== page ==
Section 4.1 of the Capella Research Plan (RP) expands on the information you provided in section 2.4. Where Section 2.4 provided an aerial view of your research design, Section 4.1 gives detail and justification regarding your selected research design. Your reviewers will expect you to discuss your design and the rationale for the design. Much of the information you will tie in to 4.1 will come from your research problem, purpose, and research questions, which can be found in Sections 1 and 2.
Identical to the Section 2.4, you will begin this section with an intro sentence that restates your purpose and succinctly states your methodology and design (e.g., quantitative, quasi-experimental ex post facto). This is crucial to this section and maintaining your focus throughout Section 4.1, therefore I strongly suggest identifying this at the start of Section 4.1.
Following this statement, you should give a brief overview of your study. This section should be no more than a paragraph long. Inform your reader of the variables of interest and what instruments you intend to use to assess these variables. Describe who will be in your sample and how you will collect data from your sample. Briefly tell how you will access your participants, and name the analysis you will conduct to address your research questions.
The next paragraphs will describe your methodology (e.g., quantitative, qualitative, or mixed methods). Similar to Section 2.4, you will need to justify why you have opted to use your selected methodological approach. You will tie this conversation into your problem, purpose, and research questions. To keep this narrative fresh, you will also speak to how your selected methodology and design align with the information you provided in the paragraph describing the structure of the study (above).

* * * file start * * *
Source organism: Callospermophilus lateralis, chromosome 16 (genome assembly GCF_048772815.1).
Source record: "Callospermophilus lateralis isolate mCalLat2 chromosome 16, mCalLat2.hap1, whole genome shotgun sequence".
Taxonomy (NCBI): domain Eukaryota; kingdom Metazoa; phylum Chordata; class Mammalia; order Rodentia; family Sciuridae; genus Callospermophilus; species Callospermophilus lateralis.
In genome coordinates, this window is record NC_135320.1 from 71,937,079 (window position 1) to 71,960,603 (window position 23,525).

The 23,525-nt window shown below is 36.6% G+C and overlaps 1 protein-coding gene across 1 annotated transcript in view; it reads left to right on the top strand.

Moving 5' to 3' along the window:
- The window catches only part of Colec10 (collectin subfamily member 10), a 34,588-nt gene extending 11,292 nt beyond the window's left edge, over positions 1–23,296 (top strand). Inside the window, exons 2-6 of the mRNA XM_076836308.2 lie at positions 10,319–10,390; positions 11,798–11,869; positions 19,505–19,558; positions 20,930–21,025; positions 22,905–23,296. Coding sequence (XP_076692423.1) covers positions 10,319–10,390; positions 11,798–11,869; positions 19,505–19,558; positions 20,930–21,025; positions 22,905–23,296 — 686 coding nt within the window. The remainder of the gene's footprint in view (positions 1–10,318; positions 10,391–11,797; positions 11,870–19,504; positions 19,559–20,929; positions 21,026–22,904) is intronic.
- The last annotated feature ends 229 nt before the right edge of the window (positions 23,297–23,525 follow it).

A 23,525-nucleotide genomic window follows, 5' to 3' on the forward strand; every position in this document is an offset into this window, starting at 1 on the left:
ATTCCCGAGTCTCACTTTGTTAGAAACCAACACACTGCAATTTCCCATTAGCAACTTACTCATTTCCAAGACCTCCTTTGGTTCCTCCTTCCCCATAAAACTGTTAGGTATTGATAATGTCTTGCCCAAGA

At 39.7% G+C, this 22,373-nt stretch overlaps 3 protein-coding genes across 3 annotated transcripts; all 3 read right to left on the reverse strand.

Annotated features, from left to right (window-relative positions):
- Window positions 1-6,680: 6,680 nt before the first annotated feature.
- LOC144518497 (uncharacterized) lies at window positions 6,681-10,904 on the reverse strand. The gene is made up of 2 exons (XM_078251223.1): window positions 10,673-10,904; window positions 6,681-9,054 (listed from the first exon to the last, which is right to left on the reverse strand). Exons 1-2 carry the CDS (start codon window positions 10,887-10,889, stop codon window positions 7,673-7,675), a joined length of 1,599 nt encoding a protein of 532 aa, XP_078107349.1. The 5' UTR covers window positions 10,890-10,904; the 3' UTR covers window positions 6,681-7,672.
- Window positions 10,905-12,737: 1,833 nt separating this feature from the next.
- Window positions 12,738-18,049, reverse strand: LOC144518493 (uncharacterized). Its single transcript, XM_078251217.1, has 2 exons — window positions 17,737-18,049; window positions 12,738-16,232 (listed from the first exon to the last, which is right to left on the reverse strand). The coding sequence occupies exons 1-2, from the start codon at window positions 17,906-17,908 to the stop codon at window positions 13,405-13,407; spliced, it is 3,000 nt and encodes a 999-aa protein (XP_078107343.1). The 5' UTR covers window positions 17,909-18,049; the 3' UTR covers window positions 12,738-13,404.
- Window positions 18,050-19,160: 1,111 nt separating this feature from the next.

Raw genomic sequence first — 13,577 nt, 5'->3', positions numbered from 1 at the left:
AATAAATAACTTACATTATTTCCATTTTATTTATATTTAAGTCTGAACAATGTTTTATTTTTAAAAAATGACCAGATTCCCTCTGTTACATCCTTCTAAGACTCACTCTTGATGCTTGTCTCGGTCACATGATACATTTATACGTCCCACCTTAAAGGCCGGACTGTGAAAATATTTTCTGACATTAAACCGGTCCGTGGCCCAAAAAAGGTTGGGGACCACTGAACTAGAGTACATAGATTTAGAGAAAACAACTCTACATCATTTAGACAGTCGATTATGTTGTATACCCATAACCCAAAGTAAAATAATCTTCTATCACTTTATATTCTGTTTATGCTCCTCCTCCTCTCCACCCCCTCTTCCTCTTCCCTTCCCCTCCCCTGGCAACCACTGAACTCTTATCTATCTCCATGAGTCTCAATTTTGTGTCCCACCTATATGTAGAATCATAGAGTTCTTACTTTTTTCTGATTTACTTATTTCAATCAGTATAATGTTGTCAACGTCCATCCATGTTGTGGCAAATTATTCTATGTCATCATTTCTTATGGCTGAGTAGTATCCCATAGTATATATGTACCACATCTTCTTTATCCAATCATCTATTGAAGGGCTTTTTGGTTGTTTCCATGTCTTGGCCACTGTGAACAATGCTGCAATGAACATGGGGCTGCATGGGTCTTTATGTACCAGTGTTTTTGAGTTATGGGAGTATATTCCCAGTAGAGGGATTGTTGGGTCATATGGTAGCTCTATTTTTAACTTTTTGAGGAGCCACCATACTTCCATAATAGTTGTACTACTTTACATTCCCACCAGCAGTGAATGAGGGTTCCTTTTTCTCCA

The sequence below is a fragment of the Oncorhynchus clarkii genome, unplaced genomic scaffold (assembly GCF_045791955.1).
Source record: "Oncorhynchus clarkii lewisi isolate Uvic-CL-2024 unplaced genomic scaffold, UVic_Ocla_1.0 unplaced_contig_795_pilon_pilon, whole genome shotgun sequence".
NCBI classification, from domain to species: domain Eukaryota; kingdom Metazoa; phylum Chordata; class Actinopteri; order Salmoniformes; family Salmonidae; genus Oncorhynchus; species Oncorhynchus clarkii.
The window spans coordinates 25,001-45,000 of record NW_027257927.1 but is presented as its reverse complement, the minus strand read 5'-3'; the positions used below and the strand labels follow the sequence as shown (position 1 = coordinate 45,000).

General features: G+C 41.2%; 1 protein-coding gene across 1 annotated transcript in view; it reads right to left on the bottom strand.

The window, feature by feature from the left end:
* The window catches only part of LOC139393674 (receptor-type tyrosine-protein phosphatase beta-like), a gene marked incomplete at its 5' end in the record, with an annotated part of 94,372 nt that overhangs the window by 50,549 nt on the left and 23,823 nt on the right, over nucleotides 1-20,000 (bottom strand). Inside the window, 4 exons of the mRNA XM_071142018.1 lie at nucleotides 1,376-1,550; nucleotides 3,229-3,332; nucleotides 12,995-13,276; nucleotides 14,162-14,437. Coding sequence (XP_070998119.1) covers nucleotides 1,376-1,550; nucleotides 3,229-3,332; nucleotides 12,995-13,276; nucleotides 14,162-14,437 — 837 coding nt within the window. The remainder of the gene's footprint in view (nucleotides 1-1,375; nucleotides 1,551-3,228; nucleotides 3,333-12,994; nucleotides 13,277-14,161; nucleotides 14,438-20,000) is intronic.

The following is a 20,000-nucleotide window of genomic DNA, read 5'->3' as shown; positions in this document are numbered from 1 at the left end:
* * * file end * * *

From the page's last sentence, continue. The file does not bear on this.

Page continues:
After you have justified your research methodology and design, you will move on to describe the assumptions related to your design. The RP specifies that you must address ontological, epistemological, and methodological assumptions. Ontological assumptions relate to the nature of reality, or how reality is constructed or known. An ontological assumption for quantitative studies would be that there is a ‘truth’ that can be known or measured, independently of other factors, while an ontological assumption of qualitative research would be that context influences the ‘truth’ as described by individuals. Epistemological assumptions relate to the how data can be obtained and the subjectivity of results. Finally, methodological assumptions pertain to how data collection and data analysis come together to yield findings. More specifically, your methodological assumptions address why the methods you selected (e.g., implementing surveys, using a specific analysis) are suited to your study.
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